Murray Coutts Trotter, Kt., C.J.
1. This case appears to me to be indistinguishable from the case of Sheikh Sardar Ali v. Sheikh Dolliluddin Ostagar (1928) 48 Cri.L.J. 150. For the sake of clearness I will set out the dates in this case. The plaint was presented on the 30th July, 1919. The Second Appeal was presented on the 15th July, 1924. The Judge who heard the Second Appeal called for a finding and in consequence of that inevitable delay gave his judgment on the 9th February, 1928. On the 24th of April, 1928, a Letters Patent Appeal was filed against the judgment of the learned Judge who sitting alone had decided the Second Appeal. Before that Letters Patent Appeal was presented the amended Letters Patent of 1928 had become applicable to this Presidency on the 31st of January.
2. I should in any case differ from the decision in the Calcutta case cited above with great reluctance because it would lead to the result that a Second Appeal would lie in Calcutta where it would not lie in Madras. I should therefore not venture to differ from the considered opinion of the Calcutta Full Bench on any other ground than that 1 felt not merely that I was inclined to the opposite opinion, but that I felt that the decision offended against some standard principles of statutory construction. So far from that being the case, I entirely concur in the reasoning of Rankin, C. J., who delivered the judgment of the Court and see no answer to it. The result is regrettable because it makes the amended Letters Patent which were doubtless brought into being to relieve the heavy burden of Second Appeals, which in this Court have now reached the startling figure of 5,000 cases, unable to effect any substantial relief to us for five years.
3. I have only one observation to add to the judgment of the Calcutta High Court and that is in reference to an argument addressed to us on a case which apparently was not cited to the Calcutta High Court. That is the case of Canada Cement Co., Ltd. v. East Montreal (Town of) (1922) 1 A.C. 249 and it was suggested that the sentences which are to be found at the end of their Lordships' judgment were irreconcilable with the doctrine so clearly laid down by Lord Macnaghten in Colonial Sugar Refining Co. v. Irving (1905) A.C. 369 and that the later case should be followed if there was such a conflict and not the earlier. In our opinion, arrived at after a careful scrutiny of the Canada Cement Company's case, (1922) 1 A.C. 249 no such conflict arises. In that case what was taken away was not the right of appeal but the very Court to which the appeal lay, namely, the Superior Court of Montreal sitting in review. By 10 Geo. V., c. 79 (Quebec) the right of appeal was transferred from the abolished Court to the Appellate Side of the Court of King's Bench in Quebec, but no provision was made for the transference of appeals which would have lain to the abolished Court to the newly constituted Appellate Court. In these circumstances their Lordships of the Privy Council held that an appeal from the Circuit Court to the Court of King's Bench did not lie; but in no way did their Lordships' opinion conflict with their earlier decision in The Colonial Sugar Refining Company v. Irving (1905) A.C. 369. I may add that in the latter case of The Delhi Cloth and General Mills Co., Ltd. v. The Income-tax Commissioner, Delhi (1927) L.R. 54 IndAp 421 : 1927 53 M.L.J. 819 the decision of the Board in The Colonial Sugar Refining Co. v. Irving (1905) A.C. 369 was authoritatively adopted and reaffirmed.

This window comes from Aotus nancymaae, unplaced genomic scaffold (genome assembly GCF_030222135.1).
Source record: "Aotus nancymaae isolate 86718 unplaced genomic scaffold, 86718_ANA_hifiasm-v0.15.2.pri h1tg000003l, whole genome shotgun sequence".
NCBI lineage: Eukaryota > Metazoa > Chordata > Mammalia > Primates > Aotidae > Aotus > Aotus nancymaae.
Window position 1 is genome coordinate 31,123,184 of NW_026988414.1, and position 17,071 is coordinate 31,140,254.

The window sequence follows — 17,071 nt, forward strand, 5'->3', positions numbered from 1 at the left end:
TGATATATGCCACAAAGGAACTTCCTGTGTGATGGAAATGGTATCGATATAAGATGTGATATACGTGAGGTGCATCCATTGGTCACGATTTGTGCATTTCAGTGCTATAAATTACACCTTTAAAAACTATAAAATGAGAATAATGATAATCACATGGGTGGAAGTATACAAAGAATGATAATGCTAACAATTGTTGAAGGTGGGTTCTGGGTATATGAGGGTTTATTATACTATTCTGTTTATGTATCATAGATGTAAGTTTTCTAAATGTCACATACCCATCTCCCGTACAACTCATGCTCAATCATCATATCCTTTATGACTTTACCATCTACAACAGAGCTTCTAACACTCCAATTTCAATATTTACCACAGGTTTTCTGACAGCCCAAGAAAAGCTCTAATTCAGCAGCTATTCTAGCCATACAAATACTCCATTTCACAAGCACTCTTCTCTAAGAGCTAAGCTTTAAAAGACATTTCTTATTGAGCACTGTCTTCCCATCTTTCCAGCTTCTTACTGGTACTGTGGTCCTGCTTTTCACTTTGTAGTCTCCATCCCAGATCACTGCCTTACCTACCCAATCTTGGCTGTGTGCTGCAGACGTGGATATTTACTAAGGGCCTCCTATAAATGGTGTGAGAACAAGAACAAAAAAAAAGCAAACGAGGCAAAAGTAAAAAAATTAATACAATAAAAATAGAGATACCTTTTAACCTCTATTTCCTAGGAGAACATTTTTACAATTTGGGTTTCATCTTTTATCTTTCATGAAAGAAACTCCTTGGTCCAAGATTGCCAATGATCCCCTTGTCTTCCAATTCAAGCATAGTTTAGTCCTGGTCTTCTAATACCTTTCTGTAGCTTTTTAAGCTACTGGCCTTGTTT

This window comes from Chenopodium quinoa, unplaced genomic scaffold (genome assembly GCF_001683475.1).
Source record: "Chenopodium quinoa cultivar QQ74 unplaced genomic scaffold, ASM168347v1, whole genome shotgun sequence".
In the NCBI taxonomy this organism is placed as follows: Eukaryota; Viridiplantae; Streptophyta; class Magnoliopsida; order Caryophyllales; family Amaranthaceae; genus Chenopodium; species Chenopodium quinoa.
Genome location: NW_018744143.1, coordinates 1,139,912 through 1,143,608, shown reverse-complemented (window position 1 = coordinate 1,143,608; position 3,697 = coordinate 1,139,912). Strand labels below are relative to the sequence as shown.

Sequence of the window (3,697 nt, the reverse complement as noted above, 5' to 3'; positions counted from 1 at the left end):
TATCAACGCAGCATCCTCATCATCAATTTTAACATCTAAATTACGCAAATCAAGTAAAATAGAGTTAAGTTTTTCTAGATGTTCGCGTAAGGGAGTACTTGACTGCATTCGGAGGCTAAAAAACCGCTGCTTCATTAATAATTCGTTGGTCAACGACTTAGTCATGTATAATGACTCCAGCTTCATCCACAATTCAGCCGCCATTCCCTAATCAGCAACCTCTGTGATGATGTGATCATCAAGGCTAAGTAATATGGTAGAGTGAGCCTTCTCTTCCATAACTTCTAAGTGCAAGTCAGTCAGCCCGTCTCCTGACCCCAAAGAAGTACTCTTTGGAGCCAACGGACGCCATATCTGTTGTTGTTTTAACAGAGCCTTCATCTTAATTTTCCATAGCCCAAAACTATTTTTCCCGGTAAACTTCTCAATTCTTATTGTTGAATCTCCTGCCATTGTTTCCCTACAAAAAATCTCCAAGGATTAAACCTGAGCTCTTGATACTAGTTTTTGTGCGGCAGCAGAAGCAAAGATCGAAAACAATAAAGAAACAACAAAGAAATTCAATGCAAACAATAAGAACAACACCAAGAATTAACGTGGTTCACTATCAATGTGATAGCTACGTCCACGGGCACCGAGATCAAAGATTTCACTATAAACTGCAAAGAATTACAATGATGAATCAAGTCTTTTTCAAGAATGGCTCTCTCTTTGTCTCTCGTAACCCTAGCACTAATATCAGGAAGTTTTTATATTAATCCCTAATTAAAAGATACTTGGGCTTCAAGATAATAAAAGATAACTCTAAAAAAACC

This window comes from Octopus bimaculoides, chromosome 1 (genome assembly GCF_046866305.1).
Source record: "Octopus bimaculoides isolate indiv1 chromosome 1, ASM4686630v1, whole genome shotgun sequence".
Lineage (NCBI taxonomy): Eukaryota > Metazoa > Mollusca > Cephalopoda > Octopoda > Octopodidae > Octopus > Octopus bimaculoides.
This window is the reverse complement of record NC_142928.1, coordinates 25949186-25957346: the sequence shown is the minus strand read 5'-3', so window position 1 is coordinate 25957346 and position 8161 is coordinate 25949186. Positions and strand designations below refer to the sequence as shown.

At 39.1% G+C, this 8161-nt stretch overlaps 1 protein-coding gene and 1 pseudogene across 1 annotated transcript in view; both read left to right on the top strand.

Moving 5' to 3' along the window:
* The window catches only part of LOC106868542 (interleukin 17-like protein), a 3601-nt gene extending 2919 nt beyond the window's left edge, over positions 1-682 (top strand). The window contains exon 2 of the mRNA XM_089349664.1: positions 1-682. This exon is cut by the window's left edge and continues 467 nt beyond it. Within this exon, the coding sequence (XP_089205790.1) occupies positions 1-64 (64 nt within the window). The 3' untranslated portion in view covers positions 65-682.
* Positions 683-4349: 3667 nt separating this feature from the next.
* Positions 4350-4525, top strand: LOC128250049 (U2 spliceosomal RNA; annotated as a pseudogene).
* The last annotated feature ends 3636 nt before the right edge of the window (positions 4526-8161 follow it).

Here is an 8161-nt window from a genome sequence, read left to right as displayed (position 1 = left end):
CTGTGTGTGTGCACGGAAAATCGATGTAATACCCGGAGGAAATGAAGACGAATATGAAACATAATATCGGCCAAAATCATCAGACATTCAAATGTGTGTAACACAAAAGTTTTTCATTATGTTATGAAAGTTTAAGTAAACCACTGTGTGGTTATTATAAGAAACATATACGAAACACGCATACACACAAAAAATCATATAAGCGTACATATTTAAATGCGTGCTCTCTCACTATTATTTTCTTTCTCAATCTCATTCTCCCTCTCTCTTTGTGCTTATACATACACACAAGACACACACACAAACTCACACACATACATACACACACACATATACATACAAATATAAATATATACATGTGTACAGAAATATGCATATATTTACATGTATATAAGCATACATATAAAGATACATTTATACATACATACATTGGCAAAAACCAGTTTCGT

4. We must therefore hold, however reluctantly, that the institution of the suit carries with it the implication that all appeals then in force are preserved to it through the rest of its career unless the Legislature has either abolished the Court to which an appeal then lay or has expressly or by necessary intendment given the Act a retrospective effect. We agree with the Calcutta High Court that the words of the amended Letters Patent do not admit of such an interpretation.
5. Since the above was written, our attention has been called to the case of Badruddin v. Sitaram : AIR1928Bom371 decided by a Bench of the Bombay High Court (Fawcett and Mirza, JJ.), as recently as April of this year. That decision was in effect based on the case of Frawji Bomanji v. Hormasji Barjorji (1886) 3 Bom. H.C.R. 49. We appreciate the desire of the Bombay Court to uphold a decision which had stood for over half a century without being explicitly reversed. But in our opinion it was overruled by necessary implication in The Colonial Sugar Refining Co. v. Irving (1905) A.C. 369 and can no longer be regarded as an authority. Framji's case (1886) 3 Bom. H.C.R. 49 purports to establish two propositions which may be summarised shortly as follows : (1) That a deprivation of a right of appeal from a Judge or Bench of a Court to a larger Bench of the same Court is a mere matter of procedure. (2) That a statute similar in terms to the amended Letters Patent that we have to consider, must be construed as being retrospective in its operation. The first ground is disposed of by The Colonial Sugar Refining Co. v. Irving (1905) A.C. 369, the second by the judgment of the Full Bench of the Calcutta High Court and the English cases cited in that judgment. We feel that in this matter we must reluctantly dissent from the view of the High Court of Bombay, and agree with the conclusion arrived at by the Full Bench in Calcutta.
Kumaraswami Sastri, J.
6. I agree.
7. I agree.
8. I agree.
Pakenham Walsh, J.
9. I agree.